• veronica d in reply to Mike Dwyer says:

              There is a difference between “roughhousing” and “bullying.” In fact, I would say the difference is usually quite obvious.

              Back in my “boy days,” I used to train in an MMA gym, wherein I got my ass kicked a lot. It was fun. In fact, I highly recommend it.

              It builds character!

              (It does.)

              But I was never bullied there. Instead, “I stepped up” and discovered “what I had.”

              I didn’t have much, of course. I was a chubby, middle-aged nerd. But my point is, I gave respect and got respect, because I did my best and people could see that.

              By contrast, I was bullied in high school, a lot.

              It has a lot to do with the difference between children and adults.


              Anyway, masculinity. Men seem to face certain pressures that women do not. In turn, men of weak character and toxic views respond in predictably terrible ways. It’s not about “do you lift.” It’s about anti-social behavior under the veneer of masculinity.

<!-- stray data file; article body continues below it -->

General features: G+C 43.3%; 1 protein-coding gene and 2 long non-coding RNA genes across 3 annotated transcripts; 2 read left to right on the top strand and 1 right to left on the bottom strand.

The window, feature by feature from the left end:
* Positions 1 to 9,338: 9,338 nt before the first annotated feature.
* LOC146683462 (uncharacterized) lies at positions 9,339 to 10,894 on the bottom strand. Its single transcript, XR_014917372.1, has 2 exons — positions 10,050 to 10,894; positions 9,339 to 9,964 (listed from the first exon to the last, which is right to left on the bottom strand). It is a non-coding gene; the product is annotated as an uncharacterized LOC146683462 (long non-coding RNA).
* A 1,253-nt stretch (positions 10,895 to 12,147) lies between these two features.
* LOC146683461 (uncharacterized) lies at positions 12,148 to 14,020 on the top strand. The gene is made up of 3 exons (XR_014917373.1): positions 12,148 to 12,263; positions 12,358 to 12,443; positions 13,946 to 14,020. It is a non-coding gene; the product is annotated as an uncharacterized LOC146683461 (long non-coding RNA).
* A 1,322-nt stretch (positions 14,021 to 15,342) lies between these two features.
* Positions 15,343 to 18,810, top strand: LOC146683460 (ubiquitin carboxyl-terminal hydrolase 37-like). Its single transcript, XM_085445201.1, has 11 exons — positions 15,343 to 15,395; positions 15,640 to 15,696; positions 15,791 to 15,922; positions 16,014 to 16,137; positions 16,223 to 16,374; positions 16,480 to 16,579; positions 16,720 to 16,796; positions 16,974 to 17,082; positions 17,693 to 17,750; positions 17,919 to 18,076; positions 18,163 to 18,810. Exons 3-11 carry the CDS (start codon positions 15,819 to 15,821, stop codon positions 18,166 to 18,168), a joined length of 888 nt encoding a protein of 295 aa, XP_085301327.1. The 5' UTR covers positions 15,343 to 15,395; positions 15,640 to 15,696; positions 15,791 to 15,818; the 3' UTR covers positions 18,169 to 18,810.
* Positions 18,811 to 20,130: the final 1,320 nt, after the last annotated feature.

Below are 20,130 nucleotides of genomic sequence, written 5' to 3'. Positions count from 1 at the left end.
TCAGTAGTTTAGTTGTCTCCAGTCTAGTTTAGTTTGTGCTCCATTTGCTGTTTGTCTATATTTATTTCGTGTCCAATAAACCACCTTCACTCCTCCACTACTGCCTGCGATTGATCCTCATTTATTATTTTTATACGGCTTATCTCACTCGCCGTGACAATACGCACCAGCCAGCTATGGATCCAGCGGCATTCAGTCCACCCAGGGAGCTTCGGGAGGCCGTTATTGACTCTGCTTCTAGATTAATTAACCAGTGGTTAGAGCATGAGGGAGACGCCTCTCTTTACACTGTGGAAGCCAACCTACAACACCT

“But whaddabout {bad things women do}?”

              Yeah, what about that?

              Men have a higher suicide rate. They have a much higher rate of violent crime.

              Look at the all the various mass killers over the last few years. All were, I believe, men. (You might find a counterexample, but not many.) All were either 1) angry incel types, or 2) had a history of domestic abuse or sexual assault (or both).

              All of them. (Again, you might find an isolated counterexample. On the other hand, if you think you have, dig deeper.)

              It is important to talk about how masculinity is supposed to work in the modern world. We don’t need many people to go out and fight bears anymore (although if you like fighting, there are several excellent sports you can attempt, and in turn express your violence in pro-social ways). Furthermore, while many women are attracted to certain masculine traits, that does not mean that women are attracted to what men view as masculine traits.

              A failure to understand the latter has led to a lot of pain and resentment.

              (Insert long diversion on how women vary.)Report

              • Mike Dwyer in reply to veronica d says: